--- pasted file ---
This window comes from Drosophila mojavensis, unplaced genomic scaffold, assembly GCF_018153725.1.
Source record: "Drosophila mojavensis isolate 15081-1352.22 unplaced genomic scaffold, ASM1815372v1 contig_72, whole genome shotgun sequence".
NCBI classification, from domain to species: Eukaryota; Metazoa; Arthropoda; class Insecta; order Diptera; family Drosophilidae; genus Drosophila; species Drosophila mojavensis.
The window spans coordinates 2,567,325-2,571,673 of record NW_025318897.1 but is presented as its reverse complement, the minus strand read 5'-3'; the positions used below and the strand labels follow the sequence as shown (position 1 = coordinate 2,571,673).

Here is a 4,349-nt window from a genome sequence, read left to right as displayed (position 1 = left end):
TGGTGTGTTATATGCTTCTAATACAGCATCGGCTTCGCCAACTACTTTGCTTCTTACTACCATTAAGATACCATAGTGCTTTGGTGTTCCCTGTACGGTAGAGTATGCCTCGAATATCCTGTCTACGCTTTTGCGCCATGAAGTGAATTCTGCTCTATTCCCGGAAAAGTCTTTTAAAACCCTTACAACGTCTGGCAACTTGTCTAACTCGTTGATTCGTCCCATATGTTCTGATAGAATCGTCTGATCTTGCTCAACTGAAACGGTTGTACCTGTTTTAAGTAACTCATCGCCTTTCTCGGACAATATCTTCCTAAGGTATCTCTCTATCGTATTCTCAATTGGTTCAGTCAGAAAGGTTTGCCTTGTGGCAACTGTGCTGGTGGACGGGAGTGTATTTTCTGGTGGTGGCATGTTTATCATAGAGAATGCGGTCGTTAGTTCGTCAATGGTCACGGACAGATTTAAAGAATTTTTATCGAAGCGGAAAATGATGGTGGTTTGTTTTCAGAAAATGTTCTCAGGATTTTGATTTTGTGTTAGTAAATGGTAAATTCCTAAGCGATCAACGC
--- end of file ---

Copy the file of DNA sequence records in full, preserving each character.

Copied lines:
This window comes from Drosophila mojavensis, unplaced genomic scaffold, assembly GCF_018153725.1.
Source record: "Drosophila mojavensis isolate 15081-1352.22 unplaced genomic scaffold, ASM1815372v1 contig_72, whole genome shotgun sequence".
NCBI classification, from domain to species: Eukaryota; Metazoa; Arthropoda; class Insecta; order Diptera; family Drosophilidae; genus Drosophila; species Drosophila mojavensis.
The window spans coordinates 2,567,325-2,571,673 of record NW_025318897.1 but is presented as its reverse complement, the minus strand read 5'-3'; the positions used below and the strand labels follow the sequence as shown (position 1 = coordinate 2,571,673).

Here is a 4,349-nt window from a genome sequence, read left to right as displayed (position 1 = left end):
TGGTGTGTTATATGCTTCTAATACAGCATCGGCTTCGCCAACTACTTTGCTTCTTACTACCATTAAGATACCATAGTGCTTTGGTGTTCCCTGTACGGTAGAGTATGCCTCGAATATCCTGTCTACGCTTTTGCGCCATGAAGTGAATTCTGCTCTATTCCCGGAAAAGTCTTTTAAAACCCTTACAACGTCTGGCAACTTGTCTAACTCGTTGATTCGTCCCATATGTTCTGATAGAATCGTCTGATCTTGCTCAACTGAAACGGTTGTACCTGTTTTAAGTAACTCATCGCCTTTCTCGGACAATATCTTCCTAAGGTATCTCTCTATCGTATTCTCAATTGGTTCAGTCAGAAAGGTTTGCCTTGTGGCAACTGTGCTGGTGGACGGGAGTGTATTTTCTGGTGGTGGCATGTTTATCATAGAGAATGCGGTCGTTAGTTCGTCAATGGTCACGGACAGATTTAAAGAATTTTTATCGAAGCGGAAAATGATGGTGGTTTGTTTTCAGAAAATGTTCTCAGGATTTTGATTTTGTGTTAGTAAATGGTAAATTCCTAAGCGATCAACGC